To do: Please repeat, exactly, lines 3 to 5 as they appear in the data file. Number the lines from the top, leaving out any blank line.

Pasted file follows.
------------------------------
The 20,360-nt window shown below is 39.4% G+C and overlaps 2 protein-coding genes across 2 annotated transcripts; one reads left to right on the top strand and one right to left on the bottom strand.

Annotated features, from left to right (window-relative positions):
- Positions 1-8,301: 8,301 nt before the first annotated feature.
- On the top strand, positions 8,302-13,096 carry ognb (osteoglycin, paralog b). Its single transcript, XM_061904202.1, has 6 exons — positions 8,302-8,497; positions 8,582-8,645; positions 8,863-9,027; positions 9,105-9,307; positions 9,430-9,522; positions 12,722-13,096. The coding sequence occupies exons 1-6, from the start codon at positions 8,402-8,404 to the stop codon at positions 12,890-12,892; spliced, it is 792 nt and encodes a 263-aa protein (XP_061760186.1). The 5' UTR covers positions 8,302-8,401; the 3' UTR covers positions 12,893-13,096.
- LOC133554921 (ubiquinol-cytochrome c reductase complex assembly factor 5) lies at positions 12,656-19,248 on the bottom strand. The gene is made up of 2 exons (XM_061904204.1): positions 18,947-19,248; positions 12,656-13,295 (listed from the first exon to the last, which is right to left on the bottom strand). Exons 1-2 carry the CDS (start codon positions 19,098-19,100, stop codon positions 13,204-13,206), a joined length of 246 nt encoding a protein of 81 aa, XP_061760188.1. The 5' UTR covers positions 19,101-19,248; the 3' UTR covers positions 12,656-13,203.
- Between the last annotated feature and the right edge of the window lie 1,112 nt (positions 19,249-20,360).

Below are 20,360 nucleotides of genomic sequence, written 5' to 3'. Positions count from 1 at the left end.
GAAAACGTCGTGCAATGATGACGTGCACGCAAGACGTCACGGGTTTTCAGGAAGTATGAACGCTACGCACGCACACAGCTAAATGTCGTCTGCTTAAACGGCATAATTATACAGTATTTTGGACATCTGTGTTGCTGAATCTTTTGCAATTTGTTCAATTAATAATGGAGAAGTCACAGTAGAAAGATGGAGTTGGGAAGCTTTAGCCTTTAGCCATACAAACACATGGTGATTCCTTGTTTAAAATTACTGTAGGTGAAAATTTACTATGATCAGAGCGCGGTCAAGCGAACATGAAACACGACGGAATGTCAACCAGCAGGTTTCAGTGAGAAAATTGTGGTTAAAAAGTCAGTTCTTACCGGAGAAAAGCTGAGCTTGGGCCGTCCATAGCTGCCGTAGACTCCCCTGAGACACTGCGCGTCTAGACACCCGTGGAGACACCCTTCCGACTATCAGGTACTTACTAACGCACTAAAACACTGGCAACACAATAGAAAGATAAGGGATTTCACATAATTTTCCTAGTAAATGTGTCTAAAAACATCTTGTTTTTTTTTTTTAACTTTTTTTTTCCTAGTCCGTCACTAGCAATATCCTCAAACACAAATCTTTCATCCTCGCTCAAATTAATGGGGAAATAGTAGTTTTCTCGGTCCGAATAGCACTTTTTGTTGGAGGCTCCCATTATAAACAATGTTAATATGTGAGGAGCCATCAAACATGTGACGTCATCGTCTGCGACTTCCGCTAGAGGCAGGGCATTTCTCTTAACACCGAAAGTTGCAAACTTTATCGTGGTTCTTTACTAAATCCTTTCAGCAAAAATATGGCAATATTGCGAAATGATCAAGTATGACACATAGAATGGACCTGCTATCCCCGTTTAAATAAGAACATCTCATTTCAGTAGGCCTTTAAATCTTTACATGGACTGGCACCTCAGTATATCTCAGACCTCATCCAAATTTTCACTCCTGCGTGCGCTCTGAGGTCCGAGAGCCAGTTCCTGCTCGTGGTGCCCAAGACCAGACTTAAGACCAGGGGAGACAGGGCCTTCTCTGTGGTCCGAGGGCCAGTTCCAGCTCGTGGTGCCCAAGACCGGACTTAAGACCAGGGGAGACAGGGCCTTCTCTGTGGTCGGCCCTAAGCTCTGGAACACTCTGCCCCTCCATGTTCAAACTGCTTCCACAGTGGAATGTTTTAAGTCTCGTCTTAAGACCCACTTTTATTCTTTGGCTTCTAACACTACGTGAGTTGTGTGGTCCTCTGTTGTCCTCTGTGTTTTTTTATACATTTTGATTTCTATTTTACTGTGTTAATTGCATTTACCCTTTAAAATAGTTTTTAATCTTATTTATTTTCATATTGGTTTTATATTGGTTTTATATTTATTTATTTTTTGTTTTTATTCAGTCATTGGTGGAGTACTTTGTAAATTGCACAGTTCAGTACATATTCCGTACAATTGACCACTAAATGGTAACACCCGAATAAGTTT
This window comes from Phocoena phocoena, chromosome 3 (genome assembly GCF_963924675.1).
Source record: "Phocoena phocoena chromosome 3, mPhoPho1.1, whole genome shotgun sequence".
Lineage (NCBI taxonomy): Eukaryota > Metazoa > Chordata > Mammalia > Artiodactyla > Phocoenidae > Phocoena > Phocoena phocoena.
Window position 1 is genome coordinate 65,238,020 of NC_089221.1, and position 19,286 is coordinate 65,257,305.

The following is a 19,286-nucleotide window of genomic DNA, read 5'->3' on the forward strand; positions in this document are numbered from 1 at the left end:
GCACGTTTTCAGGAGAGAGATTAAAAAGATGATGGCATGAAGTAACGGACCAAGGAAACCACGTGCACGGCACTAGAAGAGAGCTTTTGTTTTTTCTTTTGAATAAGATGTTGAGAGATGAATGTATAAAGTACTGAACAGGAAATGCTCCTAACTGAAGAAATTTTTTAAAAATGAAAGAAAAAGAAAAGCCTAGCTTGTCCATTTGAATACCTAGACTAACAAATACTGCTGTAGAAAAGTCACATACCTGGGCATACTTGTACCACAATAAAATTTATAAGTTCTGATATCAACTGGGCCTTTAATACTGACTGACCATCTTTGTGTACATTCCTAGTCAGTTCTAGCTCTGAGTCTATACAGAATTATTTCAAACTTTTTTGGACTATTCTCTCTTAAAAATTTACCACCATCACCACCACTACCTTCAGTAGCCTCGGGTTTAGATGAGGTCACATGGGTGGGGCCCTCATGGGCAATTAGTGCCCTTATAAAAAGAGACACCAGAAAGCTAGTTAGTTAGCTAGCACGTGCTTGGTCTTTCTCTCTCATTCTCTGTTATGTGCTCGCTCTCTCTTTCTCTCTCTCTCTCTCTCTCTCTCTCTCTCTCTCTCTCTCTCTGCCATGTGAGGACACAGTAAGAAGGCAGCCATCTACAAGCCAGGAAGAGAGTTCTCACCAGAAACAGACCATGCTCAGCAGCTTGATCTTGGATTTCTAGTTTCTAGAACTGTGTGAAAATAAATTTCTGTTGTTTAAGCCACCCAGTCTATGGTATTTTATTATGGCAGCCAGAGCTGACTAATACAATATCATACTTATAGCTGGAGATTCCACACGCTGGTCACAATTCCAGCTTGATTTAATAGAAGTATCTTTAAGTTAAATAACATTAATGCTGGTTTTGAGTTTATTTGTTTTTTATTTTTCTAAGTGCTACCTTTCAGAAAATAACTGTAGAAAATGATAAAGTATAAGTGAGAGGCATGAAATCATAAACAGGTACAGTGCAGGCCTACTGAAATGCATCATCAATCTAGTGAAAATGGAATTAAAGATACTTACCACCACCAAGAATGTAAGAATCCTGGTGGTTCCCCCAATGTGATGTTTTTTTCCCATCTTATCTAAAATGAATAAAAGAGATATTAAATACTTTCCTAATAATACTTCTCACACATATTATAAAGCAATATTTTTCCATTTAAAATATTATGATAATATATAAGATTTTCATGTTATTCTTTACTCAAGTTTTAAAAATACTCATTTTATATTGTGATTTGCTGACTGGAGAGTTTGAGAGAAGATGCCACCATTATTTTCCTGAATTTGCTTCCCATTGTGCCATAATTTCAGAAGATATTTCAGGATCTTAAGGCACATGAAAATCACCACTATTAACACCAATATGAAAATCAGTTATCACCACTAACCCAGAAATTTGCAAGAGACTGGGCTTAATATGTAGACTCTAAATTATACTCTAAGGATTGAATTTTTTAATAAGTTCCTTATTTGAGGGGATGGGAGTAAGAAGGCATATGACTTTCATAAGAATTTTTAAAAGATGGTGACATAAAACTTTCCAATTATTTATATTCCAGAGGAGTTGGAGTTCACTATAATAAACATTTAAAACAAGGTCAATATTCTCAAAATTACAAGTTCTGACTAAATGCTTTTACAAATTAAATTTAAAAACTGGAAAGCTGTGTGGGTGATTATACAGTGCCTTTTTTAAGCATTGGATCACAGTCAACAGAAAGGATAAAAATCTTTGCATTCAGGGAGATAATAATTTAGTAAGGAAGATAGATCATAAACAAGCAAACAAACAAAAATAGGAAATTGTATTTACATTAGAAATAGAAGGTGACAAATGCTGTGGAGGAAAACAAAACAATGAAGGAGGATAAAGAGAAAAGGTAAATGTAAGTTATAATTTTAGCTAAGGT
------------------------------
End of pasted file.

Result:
- Positions 1-8,301: 8,301 nt before the first annotated feature.
- On the top strand, positions 8,302-13,096 carry ognb (osteoglycin, paralog b). Its single transcript, XM_061904202.1, has 6 exons — positions 8,302-8,497; positions 8,582-8,645; positions 8,863-9,027; positions 9,105-9,307; positions 9,430-9,522; positions 12,722-13,096. The coding sequence occupies exons 1-6, from the start codon at positions 8,402-8,404 to the stop codon at positions 12,890-12,892; spliced, it is 792 nt and encodes a 263-aa protein (XP_061760186.1). The 5' UTR covers positions 8,302-8,401; the 3' UTR covers positions 12,893-13,096.
- LOC133554921 (ubiquinol-cytochrome c reductase complex assembly factor 5) lies at positions 12,656-19,248 on the bottom strand. The gene is made up of 2 exons (XM_061904204.1): positions 18,947-19,248; positions 12,656-13,295 (listed from the first exon to the last, which is right to left on the bottom strand). Exons 1-2 carry the CDS (start codon positions 19,098-19,100, stop codon positions 13,204-13,206), a joined length of 246 nt encoding a protein of 81 aa, XP_061760188.1. The 5' UTR covers positions 19,101-19,248; the 3' UTR covers positions 12,656-13,203.